Inspired in equal parts by Edgar Allan Poe’s morbid fable and The Seventh Seal’s cloaked visage of death, Roger Corman’s rapturous rendition of The Masque of the Red Death is the most handsomely mounted of his eight Poe adaptations, seamlessly fusing the melodrama of Gothic horror to the existential malaise of world cinema. It also happens to be the most economical, utilizing overhead shots and novel framing techniques to broaden the physical space, further heightened by the gauzy nature of Nicolas Roeg’s photography, which employs soft focus to eroticize the setting and medium close-up to emphasize emotion.
Ravishing technical aspects aside, the film lives and dies by Vincent Price’s performance and his devilish take on Prince Prospero relishes in every bad deed and malicious act, grinning from ear to ear at the thought of manipulating his human subjects for entertainment’s sake. Price’s adaptability and nuance as a performer are what made him a matinee staple, but the subtle arrogance and vigor of his lead performance in Masque is particularly noteworthy, capturing the essence of Poe’s character as if he tore it right from the page.
Trampling through the shanty town that rests in the muddy reflection of his palace, Prospero, a pompous and pernicious nobleman, pauses to reward his underlings with invitations to a masquerade ball, unaware that a townsperson has been infected with the “red death.” Upon recognizing the symptoms on the blood-soaked face of an elderly woman, Prospero recoils in fear and demands the village be burned to ash, only absconding with three rowdy locals upon the request of his deviant cohort, Alfredo (Patrick Magee, typically wild-eyed and enthusiastic), who intends to utilize them as a source of amusement.
The male captives must live out their days as gladiators at the behest of the host, but Prospero has other intentions for the young Francesca (Jane Asher), the gamine female captor who bravely confronted him as he shamelessly scorched her village. Though her modesty and staunch Christian faith stand in direct contrast to his practical intellect, he is infatuated by her resolve and sees her as a suitable opponent to his belief system (or lack thereof).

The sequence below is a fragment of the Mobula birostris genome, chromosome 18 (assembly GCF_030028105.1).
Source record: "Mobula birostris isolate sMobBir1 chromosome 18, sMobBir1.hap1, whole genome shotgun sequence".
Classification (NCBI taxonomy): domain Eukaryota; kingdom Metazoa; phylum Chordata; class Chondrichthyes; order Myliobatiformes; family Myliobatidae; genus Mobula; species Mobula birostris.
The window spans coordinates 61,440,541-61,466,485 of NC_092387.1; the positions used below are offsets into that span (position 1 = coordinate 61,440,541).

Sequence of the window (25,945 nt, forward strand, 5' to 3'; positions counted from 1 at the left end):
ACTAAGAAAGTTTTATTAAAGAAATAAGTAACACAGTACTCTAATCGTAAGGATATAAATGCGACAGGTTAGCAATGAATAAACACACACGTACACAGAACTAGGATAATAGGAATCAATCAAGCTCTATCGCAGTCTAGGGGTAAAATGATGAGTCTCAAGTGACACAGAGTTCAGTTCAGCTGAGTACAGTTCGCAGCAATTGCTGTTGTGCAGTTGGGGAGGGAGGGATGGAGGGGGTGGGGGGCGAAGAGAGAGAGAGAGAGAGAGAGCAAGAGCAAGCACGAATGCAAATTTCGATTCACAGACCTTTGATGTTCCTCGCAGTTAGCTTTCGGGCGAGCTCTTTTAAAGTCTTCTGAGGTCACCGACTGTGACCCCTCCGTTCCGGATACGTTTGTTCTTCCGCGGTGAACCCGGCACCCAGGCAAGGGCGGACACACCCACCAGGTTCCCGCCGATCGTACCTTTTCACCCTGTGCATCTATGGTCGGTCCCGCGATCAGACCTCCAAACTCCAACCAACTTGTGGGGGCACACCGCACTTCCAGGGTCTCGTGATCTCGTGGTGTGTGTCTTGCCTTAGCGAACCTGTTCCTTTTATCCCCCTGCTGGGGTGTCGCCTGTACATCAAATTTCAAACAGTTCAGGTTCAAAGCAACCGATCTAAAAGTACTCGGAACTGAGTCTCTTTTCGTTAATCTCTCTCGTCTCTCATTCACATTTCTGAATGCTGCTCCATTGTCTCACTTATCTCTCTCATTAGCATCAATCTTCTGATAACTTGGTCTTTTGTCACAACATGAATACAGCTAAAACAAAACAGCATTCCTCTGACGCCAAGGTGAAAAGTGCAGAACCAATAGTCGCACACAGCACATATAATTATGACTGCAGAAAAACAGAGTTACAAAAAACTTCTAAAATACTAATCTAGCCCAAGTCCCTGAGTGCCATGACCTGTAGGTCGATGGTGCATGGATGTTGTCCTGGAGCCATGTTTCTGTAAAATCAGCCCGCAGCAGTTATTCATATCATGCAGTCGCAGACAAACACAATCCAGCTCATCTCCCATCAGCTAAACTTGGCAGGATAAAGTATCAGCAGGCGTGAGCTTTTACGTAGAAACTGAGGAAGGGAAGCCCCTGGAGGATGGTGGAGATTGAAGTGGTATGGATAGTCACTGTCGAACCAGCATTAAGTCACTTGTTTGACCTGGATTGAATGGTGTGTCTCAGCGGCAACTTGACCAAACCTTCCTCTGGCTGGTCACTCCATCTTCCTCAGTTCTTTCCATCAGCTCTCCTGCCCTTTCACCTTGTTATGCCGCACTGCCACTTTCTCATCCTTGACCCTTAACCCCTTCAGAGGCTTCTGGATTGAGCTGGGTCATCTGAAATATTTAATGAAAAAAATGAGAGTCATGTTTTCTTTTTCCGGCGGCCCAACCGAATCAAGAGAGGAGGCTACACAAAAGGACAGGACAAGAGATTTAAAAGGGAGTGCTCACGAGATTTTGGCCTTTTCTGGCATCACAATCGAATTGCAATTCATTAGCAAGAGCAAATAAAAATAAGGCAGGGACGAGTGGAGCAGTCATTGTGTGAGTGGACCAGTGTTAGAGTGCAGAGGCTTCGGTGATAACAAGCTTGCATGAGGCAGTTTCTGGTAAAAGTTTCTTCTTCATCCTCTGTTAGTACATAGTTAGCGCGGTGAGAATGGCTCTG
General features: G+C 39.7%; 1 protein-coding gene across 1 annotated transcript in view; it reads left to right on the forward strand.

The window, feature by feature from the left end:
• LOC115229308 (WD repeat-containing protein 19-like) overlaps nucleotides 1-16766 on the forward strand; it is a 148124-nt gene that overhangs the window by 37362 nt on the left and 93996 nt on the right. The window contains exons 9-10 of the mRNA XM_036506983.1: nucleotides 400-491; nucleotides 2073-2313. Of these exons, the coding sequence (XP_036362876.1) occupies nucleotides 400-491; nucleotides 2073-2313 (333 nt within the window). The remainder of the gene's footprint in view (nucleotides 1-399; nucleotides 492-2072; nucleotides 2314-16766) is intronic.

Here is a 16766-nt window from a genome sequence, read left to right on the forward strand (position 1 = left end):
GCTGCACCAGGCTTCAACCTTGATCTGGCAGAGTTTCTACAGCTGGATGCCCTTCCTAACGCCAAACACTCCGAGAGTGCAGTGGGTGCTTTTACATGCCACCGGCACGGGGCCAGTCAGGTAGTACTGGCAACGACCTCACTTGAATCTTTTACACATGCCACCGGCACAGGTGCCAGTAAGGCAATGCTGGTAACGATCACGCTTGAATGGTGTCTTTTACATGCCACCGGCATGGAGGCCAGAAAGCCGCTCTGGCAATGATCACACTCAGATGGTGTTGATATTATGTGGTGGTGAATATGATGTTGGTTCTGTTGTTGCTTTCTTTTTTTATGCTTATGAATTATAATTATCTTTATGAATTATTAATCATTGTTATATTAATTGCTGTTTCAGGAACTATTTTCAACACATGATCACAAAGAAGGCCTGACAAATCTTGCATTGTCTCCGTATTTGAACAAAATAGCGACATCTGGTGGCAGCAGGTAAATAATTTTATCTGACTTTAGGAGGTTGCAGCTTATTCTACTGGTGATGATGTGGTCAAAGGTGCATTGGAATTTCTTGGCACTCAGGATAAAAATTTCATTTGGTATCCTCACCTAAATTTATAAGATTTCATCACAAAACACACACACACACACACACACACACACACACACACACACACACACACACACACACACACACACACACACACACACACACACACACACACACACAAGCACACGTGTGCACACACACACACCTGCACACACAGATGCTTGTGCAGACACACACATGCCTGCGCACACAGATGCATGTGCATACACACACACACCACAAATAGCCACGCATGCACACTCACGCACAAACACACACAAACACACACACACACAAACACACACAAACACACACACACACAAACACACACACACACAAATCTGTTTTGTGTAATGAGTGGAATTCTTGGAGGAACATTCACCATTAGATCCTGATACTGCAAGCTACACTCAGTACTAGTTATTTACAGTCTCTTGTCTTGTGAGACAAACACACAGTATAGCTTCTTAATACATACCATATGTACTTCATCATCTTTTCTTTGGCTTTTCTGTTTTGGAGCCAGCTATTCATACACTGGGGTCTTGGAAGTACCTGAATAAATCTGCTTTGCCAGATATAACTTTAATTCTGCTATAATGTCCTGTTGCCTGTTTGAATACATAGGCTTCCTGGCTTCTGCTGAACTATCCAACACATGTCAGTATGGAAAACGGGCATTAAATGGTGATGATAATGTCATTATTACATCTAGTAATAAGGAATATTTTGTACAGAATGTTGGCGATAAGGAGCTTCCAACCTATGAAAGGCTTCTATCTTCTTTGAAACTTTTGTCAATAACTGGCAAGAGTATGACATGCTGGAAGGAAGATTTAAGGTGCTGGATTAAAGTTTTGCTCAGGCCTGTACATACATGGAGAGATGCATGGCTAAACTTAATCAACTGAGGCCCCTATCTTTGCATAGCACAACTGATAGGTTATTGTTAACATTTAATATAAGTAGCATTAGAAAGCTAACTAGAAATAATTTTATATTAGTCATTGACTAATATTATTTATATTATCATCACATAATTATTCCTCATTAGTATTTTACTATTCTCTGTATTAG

Prospero’s sole purpose in life is to attain knowledge and he prays to Satan for supernatural wisdom and immortality, citing his nihilistic attitude as a more realistic alternative to compassion. He only begins to question himself when he sees Francesca shake off his advances, both sexually and intellectually, and is dumbfounded by her faith in an intangible God, one that doesn’t offer wealth or power.
The entire purpose of the masquerade ball is to increase Prospero’s influence over man and death, a desire that may reflect his own building insecurity. Testing his allegiance with Satan, Prospero decrees that his guests must grovel before him as thanks for their protection, a request they all too willingly accept, turning dignitaries and queens into braying donkeys that will scour the floor to sniff out a dropped pearl or discarded piece of meat. Their descent into pure revelry is humorous and decadent, lovingly orchestrated through choreographed dancing and an elaborate mise en scène that morphs pratfalls and stumbles into an ornate, epicurean ballet.
Prospero perceives this exhibition as a sign of his domain over death, but an unknown “guest” dressed in crimson red exposes his folly, unmasking the merrymakers to reveal their blood-splattered faces. Despite power and wisdom, Death divulges its inevitability, completely contrary to man’s whims or the bearings of religion. As a sea of dancing corpses surround the frenzied Prospero, he writhes and squirms in one last ditch effort to escape his fate, succumbing only when he comprehends the futility of his struggle.
Thematically, it’s refreshing to see an unbiased representation of death, one existing completely outside of the superstitions and religious institutions of man. The Masque of the Red Death takes this moral ambiguity seriously and constructs an ending that shows the grave as an equalizer, taking on the humble and the arrogant, completely without malice or partiality. It’s a philosophically heavy closing point for a histrionic horror film, but it’s this thematic complexity that makes Masque the most mature and vivid of Corman’s genre efforts.
The Masque of the Red Death (American International Pictures, 1964)
Directed by Roger Corman
Written by Edgar Allan Poe (story), Charles Beaumont (screenplay) and R. Wright Campbell (screenplay)
Photographed by Nicolas Roeg